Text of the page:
Governor Sununu is confident that by Memorial Day we will see a return to normal. A protective shield of vaccination will be firmly in place around the most vulnerable part of the population, citizens over 65. COVID will still be a problem, but there will be a significant reduction in fatalities and hospitalizations.
In an interview with Chris Ryan and Justin McIsaac, New Hampshire Governor Chris Sununu discusses the roll out of the COVID-19 vaccinations in our state, estimates the future supply of vaccine, sets Memorial Day as a point when we can expect a return to normal, expects that the Summer of 2021 will be big in New Hampshire, lays out his plans for tax cuts in his 2021 budget, and keeps his options open about his political future.
Governor Sununu is pleased that so far 300,000 people have registered in the state’s website to receive vaccinations. The system for getting the shots scheduled is working well and is dependent on the federal government maintaining a steady supply of the vaccine.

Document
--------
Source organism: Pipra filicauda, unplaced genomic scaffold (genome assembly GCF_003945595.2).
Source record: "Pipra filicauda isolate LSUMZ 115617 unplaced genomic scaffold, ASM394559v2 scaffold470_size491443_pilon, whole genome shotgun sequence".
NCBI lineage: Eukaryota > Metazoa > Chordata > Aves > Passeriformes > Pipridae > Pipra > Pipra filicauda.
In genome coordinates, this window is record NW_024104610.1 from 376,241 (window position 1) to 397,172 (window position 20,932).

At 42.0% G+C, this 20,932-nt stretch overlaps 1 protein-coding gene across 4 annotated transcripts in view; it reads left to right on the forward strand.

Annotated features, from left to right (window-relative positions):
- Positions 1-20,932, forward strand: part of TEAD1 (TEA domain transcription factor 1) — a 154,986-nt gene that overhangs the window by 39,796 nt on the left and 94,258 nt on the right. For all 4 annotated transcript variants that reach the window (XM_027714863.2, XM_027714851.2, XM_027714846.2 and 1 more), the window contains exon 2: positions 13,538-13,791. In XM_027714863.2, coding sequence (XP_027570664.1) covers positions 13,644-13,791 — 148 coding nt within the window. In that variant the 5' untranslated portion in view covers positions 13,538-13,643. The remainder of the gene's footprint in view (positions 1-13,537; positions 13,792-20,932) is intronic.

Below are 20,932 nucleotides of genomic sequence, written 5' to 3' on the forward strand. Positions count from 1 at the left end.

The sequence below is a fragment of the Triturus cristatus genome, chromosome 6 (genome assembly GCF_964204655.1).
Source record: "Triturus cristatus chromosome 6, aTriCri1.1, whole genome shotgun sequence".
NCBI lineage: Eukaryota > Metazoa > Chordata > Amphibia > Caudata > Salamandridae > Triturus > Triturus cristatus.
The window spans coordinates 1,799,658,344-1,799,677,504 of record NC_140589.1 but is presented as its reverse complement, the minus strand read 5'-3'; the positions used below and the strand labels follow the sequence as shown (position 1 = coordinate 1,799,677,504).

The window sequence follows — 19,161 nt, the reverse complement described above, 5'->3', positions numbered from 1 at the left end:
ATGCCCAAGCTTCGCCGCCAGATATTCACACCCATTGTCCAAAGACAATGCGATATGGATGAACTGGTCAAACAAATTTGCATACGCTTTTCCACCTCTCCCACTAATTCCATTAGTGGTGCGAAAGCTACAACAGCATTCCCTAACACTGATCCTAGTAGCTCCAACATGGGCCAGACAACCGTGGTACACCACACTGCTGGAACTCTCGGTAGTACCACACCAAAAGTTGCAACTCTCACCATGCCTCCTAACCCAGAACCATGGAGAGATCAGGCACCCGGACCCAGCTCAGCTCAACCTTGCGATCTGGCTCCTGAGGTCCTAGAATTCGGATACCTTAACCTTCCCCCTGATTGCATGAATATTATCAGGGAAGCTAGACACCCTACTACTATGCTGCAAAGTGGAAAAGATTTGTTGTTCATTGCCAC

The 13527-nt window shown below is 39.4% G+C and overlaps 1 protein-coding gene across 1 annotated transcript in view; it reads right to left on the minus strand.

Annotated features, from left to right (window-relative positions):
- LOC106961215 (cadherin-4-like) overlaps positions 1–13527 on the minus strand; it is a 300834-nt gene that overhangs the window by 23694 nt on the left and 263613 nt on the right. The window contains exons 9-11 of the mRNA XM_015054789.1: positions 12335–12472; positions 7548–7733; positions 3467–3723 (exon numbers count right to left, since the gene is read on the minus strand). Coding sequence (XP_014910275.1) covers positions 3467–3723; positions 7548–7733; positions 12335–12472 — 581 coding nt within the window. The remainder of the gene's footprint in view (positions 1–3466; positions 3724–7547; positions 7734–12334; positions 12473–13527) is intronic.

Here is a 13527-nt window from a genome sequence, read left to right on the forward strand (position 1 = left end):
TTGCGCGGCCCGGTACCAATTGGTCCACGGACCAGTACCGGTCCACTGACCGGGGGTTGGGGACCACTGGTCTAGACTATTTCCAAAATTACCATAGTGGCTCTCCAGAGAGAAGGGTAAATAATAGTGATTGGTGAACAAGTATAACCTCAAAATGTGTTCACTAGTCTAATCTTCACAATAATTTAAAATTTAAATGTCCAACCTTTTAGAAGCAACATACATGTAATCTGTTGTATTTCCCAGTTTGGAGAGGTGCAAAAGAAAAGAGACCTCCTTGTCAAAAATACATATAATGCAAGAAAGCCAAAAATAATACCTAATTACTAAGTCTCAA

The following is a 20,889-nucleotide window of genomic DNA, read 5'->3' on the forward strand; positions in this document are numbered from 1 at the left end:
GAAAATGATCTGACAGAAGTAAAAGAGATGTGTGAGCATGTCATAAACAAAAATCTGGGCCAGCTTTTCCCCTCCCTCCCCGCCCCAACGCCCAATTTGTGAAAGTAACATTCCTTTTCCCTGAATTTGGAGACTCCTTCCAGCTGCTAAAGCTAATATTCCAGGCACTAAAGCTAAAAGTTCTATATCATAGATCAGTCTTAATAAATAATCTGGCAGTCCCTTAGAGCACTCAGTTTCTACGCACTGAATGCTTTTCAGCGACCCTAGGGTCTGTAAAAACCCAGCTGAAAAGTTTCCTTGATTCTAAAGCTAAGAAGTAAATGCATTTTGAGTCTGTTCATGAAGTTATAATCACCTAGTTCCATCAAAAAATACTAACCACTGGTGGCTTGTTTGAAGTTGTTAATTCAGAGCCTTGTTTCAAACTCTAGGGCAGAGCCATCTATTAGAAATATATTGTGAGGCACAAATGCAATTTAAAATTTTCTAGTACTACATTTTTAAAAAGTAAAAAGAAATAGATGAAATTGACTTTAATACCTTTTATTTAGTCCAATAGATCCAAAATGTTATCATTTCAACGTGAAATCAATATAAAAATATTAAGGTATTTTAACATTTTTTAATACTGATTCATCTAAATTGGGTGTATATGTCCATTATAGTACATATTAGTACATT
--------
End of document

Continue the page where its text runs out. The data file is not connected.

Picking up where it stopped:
The Governor has been given assurances of continued vaccine production by individuals in the Trump and Biden administrations. However, he and other governors want to hear directly from the CEOs of Pfizer and Moderna directly about how much vaccine will be delivered to each state.
By Memorial Day, Governor Sununu is confident that a protective shield of vaccination will be firmly in place around the most vulnerable part of the population. COVID will still be a problem, but there will be a significant reduction in fatalities and hospitalizations.
The Governor expects that the Summer of 2021 will be a big one for the Granite State. Once the threat of COVID has been lifted, we will be seeing a return of tourists coming to enjoy what New Hampshire has to offer.
In order to stimulate the economy and to give relief to the middle-class taxpayers of New Hampshire, Governor Sununu is proposing a spectrum of tax cuts in his budget for 2021.
Chris Sununu is riding high in opinion polls, but he is keeping his options open about continuing as governor, a run for the senate, or a return to the private sector. Right now, he is enjoying the challenges of being governor and will postpone until this summer any thinking about his next move.